On Saturday, I mentioned switching to an environmentally-friendly energy company. I spent much of Saturday looking at the prices and when Monday morning rolled around, I called and made the switch.
Unfortunately, prices had gone up over the weekend and now it was going to cost more than our original provider. But, there are no service changes (our original provider usually has around $10 in service charges per month) and I figured it’d be about even. And after all, I was committed to saving the environment. How can you put a price on having an earth left for your children?
On Tuesday, our original provider called to let us know that they’d been notified of the switch and wanted to know why we were leaving them and if there was anything they could do to convince us to stay (aka: why are you taking your lovely money away? And how can we keep taking your lovely money from you?).
I explained that I’d watched “An Inconvenient Truth” and now would be powering my house by riding a stationary bicycle. I was kidding, of course; I have not seen Al Gore’s Oscar-winning movie. Anyway, I explained about making the decision to move to clean energy and she told me that, lo and behold, they too had a 100% pollution-free option. And a better price (12.9 cents compared to the other company’s 14.1 cents which is a difference of around $10-20 per month). And, for the privilege of continuing to take our money, they’d give us a $50 credit.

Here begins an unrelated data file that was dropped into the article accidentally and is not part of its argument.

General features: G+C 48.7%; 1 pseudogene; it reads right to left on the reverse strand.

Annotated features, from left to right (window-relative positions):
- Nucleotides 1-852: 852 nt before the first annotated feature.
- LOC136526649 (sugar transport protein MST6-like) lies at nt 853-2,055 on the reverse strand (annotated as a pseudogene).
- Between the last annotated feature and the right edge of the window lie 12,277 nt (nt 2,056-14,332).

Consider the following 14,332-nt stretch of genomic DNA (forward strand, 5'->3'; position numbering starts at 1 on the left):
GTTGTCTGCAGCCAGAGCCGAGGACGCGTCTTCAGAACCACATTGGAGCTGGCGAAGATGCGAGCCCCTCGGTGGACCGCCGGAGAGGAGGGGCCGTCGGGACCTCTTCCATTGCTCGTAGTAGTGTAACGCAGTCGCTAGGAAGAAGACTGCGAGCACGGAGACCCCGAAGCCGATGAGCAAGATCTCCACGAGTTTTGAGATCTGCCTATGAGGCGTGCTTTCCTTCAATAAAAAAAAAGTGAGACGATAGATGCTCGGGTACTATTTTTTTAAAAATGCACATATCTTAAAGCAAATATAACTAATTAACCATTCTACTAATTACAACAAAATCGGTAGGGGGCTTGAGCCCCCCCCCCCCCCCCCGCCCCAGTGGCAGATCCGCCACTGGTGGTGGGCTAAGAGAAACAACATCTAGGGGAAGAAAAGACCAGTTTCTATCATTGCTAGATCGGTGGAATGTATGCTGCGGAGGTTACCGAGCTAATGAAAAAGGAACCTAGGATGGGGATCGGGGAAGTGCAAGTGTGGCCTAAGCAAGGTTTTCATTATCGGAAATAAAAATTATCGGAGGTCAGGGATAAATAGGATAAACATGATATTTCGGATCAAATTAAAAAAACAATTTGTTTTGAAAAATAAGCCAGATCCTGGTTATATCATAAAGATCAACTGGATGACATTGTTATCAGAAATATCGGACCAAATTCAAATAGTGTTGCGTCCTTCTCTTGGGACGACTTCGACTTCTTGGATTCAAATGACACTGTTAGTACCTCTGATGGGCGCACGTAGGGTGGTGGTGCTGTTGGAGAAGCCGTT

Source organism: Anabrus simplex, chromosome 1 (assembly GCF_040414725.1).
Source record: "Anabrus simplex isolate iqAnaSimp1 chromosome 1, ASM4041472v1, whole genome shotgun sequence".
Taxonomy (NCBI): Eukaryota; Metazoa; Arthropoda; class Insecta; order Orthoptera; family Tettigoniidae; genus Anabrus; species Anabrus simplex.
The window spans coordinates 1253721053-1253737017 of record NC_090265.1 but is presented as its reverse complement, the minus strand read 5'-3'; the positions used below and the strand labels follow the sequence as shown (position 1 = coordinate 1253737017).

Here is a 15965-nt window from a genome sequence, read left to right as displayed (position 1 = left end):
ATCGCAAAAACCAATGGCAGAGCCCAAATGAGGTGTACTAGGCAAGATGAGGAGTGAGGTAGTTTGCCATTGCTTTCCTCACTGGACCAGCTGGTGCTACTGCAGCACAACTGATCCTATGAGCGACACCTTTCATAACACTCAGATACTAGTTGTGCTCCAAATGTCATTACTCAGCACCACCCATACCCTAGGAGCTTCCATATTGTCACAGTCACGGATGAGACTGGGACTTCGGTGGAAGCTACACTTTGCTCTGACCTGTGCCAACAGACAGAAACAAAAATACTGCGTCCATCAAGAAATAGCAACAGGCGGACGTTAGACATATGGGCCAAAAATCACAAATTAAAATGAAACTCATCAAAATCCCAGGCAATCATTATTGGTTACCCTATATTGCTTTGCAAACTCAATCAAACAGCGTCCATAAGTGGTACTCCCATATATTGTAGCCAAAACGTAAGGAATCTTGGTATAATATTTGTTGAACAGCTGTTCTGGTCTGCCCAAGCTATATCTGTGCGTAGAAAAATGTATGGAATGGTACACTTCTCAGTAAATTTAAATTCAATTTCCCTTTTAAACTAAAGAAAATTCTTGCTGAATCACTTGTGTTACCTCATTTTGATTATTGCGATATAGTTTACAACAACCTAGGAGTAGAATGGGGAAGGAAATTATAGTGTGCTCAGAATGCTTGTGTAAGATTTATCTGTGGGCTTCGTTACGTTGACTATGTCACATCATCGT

Well, you can bet I called 100% pollution-free, hippy-dippy, expensive power company right up and asked them not to switch me after all (I had three days to choose before they would charge me a cancellation fee of $150). And I felt even more justified when the customer service rep was ultra-snooty on the phone about my decision to take my money elsewhere.
So, basically I just made myself some money. And I’ll still get to feel good about powering my house via clean energy. And if the hippy-dippy company wants to give me a lower offer, well, I’ll just take them right up on it. In fact, I’ll continue to let the two companies battle for my business until they are paying me for the privilege of powering my smoothie-making blender every morning.